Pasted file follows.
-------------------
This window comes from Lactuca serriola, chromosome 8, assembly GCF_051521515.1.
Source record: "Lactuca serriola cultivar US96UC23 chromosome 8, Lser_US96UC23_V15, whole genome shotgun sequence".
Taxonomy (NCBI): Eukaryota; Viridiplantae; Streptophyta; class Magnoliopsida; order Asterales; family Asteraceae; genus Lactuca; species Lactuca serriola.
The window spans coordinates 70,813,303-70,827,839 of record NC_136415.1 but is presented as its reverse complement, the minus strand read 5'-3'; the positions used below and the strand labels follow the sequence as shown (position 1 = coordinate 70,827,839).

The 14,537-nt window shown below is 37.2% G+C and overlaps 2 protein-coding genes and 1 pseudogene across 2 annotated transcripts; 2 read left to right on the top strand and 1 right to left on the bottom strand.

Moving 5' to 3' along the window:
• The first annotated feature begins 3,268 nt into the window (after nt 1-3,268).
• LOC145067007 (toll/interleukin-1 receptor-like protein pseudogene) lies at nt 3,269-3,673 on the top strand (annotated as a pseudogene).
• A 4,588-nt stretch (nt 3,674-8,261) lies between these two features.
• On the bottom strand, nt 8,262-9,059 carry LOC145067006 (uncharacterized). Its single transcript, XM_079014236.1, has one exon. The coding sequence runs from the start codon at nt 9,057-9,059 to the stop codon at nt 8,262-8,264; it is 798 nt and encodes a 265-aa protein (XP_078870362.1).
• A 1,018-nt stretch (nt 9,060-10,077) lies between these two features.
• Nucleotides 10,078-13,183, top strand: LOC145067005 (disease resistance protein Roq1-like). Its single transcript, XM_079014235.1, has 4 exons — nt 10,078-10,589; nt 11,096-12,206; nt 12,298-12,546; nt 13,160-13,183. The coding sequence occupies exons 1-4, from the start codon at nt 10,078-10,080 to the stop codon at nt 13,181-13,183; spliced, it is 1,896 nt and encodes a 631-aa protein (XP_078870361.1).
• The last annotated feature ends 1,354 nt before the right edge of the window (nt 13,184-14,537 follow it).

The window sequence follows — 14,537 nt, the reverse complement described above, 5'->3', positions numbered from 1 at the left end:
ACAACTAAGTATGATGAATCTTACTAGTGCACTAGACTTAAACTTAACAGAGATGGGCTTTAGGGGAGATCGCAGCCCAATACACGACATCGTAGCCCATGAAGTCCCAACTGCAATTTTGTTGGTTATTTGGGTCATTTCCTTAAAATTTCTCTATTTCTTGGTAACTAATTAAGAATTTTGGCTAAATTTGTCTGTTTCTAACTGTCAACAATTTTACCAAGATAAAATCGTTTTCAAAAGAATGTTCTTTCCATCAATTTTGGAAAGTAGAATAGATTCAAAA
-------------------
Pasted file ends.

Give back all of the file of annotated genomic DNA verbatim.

This window comes from Lactuca serriola, chromosome 8, assembly GCF_051521515.1.
Source record: "Lactuca serriola cultivar US96UC23 chromosome 8, Lser_US96UC23_V15, whole genome shotgun sequence".
Taxonomy (NCBI): Eukaryota; Viridiplantae; Streptophyta; class Magnoliopsida; order Asterales; family Asteraceae; genus Lactuca; species Lactuca serriola.
The window spans coordinates 70,813,303-70,827,839 of record NC_136415.1 but is presented as its reverse complement, the minus strand read 5'-3'; the positions used below and the strand labels follow the sequence as shown (position 1 = coordinate 70,827,839).

The 14,537-nt window shown below is 37.2% G+C and overlaps 2 protein-coding genes and 1 pseudogene across 2 annotated transcripts; 2 read left to right on the top strand and 1 right to left on the bottom strand.

Moving 5' to 3' along the window:
• The first annotated feature begins 3,268 nt into the window (after nt 1-3,268).
• LOC145067007 (toll/interleukin-1 receptor-like protein pseudogene) lies at nt 3,269-3,673 on the top strand (annotated as a pseudogene).
• A 4,588-nt stretch (nt 3,674-8,261) lies between these two features.
• On the bottom strand, nt 8,262-9,059 carry LOC145067006 (uncharacterized). Its single transcript, XM_079014236.1, has one exon. The coding sequence runs from the start codon at nt 9,057-9,059 to the stop codon at nt 8,262-8,264; it is 798 nt and encodes a 265-aa protein (XP_078870362.1).
• A 1,018-nt stretch (nt 9,060-10,077) lies between these two features.
• Nucleotides 10,078-13,183, top strand: LOC145067005 (disease resistance protein Roq1-like). Its single transcript, XM_079014235.1, has 4 exons — nt 10,078-10,589; nt 11,096-12,206; nt 12,298-12,546; nt 13,160-13,183. The coding sequence occupies exons 1-4, from the start codon at nt 10,078-10,080 to the stop codon at nt 13,181-13,183; spliced, it is 1,896 nt and encodes a 631-aa protein (XP_078870361.1).
• The last annotated feature ends 1,354 nt before the right edge of the window (nt 13,184-14,537 follow it).

The window sequence follows — 14,537 nt, the reverse complement described above, 5'->3', positions numbered from 1 at the left end:
ACAACTAAGTATGATGAATCTTACTAGTGCACTAGACTTAAACTTAACAGAGATGGGCTTTAGGGGAGATCGCAGCCCAATACACGACATCGTAGCCCATGAAGTCCCAACTGCAATTTTGTTGGTTATTTGGGTCATTTCCTTAAAATTTCTCTATTTCTTGGTAACTAATTAAGAATTTTGGCTAAATTTGTCTGTTTCTAACTGTCAACAATTTTACCAAGATAAAATCGTTTTCAAAAGAATGTTCTTTCCATCAATTTTGGAAAGTAGAATAGATTCAAAA